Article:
Museum of Appalachia honors mountain life and people

September 18, 1994|By Syd Kearney | Syd Kearney,Houston Chronicle

The morning sun is seeping through the weathered wooden walls of the Bunch homestead, and the porch offers a lazy moan as a visitor inspects the century-old construction.

General Bunch shared this two-room cabin in Norris, Tenn., with his parents and 11 siblings. "I was just 8 years old but I drug the logs in from the mountains with a yoke of oxen," Bunch once recalled. "We was 12 miles from the nearest store where we could buy a bag of salt."

Although Bunch is gone now, his stories are alive and are as much a part of the Museum of Appalachia as his beloved cabin.

With more than 250,000 artifacts on 55 acres, the museum is as full as a corn crib in October. But director John Rice Irwin has kept the exhibits as simple and straightforward as the people they honor.

Mr. Irwin says the museum evolved from a project begun more than 30 years ago. The former schoolteacher wanted to build a log cabin finished like the ones he remembered as a youngster growing up in the hills of Tennessee. His grandparents were of Appalachian pioneer stock and had passed down a love of the lifestyle.

Mr. Irwin built the first cabin; then, the collection simply mushroomed, as did the number of visitors. He began charging admission (50 cents) in 1969 to help offset the cost of new exhibits and buildings.

Today, the museum includes more than 30 Appalachian buildings, most dating to the early 1800s. The McClung House, thought to have been built in the 1790s, housed wounded soldiers during the Civil War.

Mr. Irwin is still making additions to the museum. He says he's most interested in items that show the ingenuity of the Appalachian people. Inventive tools like rat-killing, rock-activated traps can be found in the frontier collection in the Display Building. Among the exhibits in this huge old barn are a reconstructed country store and post office, a cooper's shop, a spinning and weaving display and a delightful collection of folk art.

Next door is Mr. Irwin's loving tribute to the mountain people. The Hall of Fame is full of remembrances of famous Appalachians, including Republic of Texas President Sam Houston and World War II hero Sgt. York.

It's also a place to discover people who were important for less visible reasons: the farmer, the woodworker, the musician -- people who clung to the hardscrabble lifestyle. Amid the treasures are Indian trade beads and baskets, a crudely made doll, a lovingly crafted crib and a glass eye. A large section of the Hall of Fame is dedicated to musicians. Among the artists honored are Bill Monroe, Roy Acuff and the Carter Family. Hundreds of instruments, from a fancy Acuff fiddle to a banjo fashioned from a canned ham container, fill the walls.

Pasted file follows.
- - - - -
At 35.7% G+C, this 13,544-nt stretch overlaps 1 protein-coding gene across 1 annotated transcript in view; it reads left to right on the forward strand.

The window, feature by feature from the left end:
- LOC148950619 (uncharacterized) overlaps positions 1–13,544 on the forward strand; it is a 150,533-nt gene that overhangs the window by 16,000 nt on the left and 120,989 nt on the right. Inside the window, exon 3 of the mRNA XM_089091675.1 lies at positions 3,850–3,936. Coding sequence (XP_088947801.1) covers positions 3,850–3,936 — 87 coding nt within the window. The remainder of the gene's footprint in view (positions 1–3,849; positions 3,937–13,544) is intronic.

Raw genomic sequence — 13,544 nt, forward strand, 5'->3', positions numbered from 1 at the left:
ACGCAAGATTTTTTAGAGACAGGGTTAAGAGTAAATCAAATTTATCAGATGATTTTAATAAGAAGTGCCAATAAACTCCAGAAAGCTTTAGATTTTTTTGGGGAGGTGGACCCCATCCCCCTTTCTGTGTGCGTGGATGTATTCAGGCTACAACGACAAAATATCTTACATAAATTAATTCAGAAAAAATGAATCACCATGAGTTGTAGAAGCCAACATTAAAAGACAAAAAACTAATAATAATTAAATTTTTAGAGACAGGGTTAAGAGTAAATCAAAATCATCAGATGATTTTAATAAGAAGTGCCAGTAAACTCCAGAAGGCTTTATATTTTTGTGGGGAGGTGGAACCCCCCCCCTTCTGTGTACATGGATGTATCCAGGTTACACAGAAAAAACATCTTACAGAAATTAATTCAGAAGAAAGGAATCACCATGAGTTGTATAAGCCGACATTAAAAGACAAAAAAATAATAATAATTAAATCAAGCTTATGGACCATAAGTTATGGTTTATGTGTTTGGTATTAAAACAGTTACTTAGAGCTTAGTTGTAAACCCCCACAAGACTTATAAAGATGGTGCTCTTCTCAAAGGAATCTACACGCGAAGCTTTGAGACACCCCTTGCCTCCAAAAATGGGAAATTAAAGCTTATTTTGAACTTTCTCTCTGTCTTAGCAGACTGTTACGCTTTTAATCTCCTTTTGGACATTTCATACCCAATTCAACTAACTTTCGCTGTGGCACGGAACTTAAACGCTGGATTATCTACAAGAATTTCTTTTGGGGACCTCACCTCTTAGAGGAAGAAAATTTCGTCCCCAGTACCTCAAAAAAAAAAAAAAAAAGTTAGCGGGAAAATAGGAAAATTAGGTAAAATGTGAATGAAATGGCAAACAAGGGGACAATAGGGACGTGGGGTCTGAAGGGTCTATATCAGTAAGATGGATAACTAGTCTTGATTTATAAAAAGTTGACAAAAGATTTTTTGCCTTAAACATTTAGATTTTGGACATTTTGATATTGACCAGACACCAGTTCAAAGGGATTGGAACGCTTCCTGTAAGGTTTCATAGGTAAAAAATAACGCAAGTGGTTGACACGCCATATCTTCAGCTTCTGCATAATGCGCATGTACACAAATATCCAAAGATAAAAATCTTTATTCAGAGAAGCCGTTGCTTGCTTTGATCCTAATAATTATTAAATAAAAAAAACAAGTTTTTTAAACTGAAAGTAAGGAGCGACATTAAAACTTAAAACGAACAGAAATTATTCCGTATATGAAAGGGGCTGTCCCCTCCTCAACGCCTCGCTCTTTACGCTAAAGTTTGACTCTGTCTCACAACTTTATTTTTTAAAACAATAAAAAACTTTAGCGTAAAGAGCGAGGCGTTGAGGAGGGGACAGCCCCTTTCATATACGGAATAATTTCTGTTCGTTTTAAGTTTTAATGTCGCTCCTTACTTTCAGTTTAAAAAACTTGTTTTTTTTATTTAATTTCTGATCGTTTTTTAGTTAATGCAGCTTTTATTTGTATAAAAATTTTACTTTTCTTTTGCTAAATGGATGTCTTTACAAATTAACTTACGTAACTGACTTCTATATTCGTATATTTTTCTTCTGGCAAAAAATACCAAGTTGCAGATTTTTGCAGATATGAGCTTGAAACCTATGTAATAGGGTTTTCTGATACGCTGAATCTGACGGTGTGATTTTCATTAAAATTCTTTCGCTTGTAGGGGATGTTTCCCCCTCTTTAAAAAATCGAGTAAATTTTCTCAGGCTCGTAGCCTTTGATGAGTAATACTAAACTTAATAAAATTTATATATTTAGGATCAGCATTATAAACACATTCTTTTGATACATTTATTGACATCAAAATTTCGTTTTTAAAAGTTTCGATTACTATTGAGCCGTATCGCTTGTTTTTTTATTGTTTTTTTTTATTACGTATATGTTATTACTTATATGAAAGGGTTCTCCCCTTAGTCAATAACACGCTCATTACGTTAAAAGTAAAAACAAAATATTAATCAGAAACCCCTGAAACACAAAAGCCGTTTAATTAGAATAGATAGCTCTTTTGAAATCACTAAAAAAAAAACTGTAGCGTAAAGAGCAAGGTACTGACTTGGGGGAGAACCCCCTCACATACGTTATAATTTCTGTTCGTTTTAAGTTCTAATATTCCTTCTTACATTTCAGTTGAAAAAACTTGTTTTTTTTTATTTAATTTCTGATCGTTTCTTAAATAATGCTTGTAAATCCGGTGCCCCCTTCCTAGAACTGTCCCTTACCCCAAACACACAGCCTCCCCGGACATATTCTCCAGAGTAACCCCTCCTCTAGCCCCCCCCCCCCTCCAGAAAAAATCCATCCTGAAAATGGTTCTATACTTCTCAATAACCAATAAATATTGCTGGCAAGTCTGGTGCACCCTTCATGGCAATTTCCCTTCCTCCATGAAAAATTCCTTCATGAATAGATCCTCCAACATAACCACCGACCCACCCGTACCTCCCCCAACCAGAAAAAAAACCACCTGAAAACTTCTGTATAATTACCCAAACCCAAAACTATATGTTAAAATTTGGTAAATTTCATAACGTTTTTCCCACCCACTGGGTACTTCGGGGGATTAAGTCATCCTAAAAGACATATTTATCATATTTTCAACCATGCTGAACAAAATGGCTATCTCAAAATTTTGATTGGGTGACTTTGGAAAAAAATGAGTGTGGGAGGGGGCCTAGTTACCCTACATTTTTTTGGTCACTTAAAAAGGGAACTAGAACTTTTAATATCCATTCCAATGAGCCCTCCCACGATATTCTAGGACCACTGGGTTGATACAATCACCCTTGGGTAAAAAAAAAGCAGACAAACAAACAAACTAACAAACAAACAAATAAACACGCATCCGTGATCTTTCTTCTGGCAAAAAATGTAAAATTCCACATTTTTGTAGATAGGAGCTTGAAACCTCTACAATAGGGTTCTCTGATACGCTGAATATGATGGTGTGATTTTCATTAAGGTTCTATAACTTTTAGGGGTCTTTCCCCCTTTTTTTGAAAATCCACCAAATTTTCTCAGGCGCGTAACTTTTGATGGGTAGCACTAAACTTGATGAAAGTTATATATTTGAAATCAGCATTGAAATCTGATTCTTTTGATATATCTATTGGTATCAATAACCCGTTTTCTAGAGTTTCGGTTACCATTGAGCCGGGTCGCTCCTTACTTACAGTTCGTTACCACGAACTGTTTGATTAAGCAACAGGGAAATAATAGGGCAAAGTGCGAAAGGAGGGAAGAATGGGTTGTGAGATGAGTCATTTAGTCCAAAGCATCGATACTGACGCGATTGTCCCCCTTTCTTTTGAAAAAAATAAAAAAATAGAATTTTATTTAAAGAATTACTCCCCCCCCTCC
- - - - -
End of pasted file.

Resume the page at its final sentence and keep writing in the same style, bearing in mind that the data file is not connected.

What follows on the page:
As impressive as the music collection is the display of Appalachian baskets. The finely woven pieces will send you running to the gift shop.

While baskets were the work of women, men spent their idle time whittling. Their art reflected the things most important in their lives: families and animals.

Sweet guitar music lures visitors from the exhibit buildings and onto the grounds, where farm animals graze. The rustic buildings include a smokehouse, corn mill, log church, one-room schoolhouse and barn.

At the Peters Homestead, named for the family that occupied the place about 1840, a large porch is the bandstand for bluegrass musicians who fill the museum grounds with traditional tunes while hawking their tapes. Another museum highlight is the underground dairy that shows how the pioneers kept their perishables from perishing.

Tennessee culture on display at festival

The Museum of Appalachia is host to one of the nation's largest mountain-craft and musical festivals each year in October. The Tennessee Fall Homecoming, a celebration of the culture and heritage of Appalachia, features more than 400 old-time musicians, singers, crafts people and artists from around the world. This year, more than 45,000 people are expected to attend.

Festivities begin each morning at 9 a.m. with four stages of music. The entertainers -- including Bill Monroe and Roy Acuff's Smoky Mountain Boys -- will perform old-time folk, gospel and traditional mountain music. The homecoming also features pioneer demonstrations, including soap-making, quilting, rail splitting and sheepherding.

The festival will be Oct. 6-9. Oct. 5 will be "student day." Adults may attend, but activities will be focused on the interests of children.

Admission is $10 Oct. 6-7 and $15 Oct. 8-9. Admission for children is $5 all four days. A four-day ticket is $35 ($15 for children). For information or a free brochure, call (615) 494-7680.

IF YOU GO . . .

The Museum of Appalachia is located in Norris, Tenn., about 16 miles north of Knoxville on Interstate 75.

Admission is $6; $4 for ages 6-15; children under 6 are free; family rate of $16. Rates are higher in October during the museum's annual Tennessee Fall Homecoming. Call (615) 494-7680.

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